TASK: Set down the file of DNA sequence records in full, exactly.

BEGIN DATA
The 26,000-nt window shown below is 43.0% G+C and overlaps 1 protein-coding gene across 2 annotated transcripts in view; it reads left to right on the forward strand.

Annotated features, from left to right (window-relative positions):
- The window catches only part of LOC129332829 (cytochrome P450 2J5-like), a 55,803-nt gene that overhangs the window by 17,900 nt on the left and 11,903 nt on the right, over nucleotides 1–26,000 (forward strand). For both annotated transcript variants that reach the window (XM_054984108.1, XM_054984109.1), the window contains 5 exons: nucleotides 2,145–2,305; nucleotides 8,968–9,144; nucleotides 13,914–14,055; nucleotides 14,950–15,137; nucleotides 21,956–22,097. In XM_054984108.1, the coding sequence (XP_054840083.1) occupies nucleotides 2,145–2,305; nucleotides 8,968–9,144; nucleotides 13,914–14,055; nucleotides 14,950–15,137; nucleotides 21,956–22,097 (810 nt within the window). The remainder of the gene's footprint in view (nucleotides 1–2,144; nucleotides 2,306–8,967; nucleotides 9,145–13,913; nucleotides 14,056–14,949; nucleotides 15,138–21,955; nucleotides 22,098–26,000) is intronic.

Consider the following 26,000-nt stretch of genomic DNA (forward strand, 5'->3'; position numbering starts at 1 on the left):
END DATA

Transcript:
The 26,000-nt window shown below is 43.0% G+C and overlaps 1 protein-coding gene across 2 annotated transcripts in view; it reads left to right on the forward strand.

Annotated features, from left to right (window-relative positions):
- The window catches only part of LOC129332829 (cytochrome P450 2J5-like), a 55,803-nt gene that overhangs the window by 17,900 nt on the left and 11,903 nt on the right, over nucleotides 1–26,000 (forward strand). For both annotated transcript variants that reach the window (XM_054984108.1, XM_054984109.1), the window contains 5 exons: nucleotides 2,145–2,305; nucleotides 8,968–9,144; nucleotides 13,914–14,055; nucleotides 14,950–15,137; nucleotides 21,956–22,097. In XM_054984108.1, the coding sequence (XP_054840083.1) occupies nucleotides 2,145–2,305; nucleotides 8,968–9,144; nucleotides 13,914–14,055; nucleotides 14,950–15,137; nucleotides 21,956–22,097 (810 nt within the window). The remainder of the gene's footprint in view (nucleotides 1–2,144; nucleotides 2,306–8,967; nucleotides 9,145–13,913; nucleotides 14,056–14,949; nucleotides 15,138–21,955; nucleotides 22,098–26,000) is intronic.

Consider the following 26,000-nt stretch of genomic DNA (forward strand, 5'->3'; position numbering starts at 1 on the left):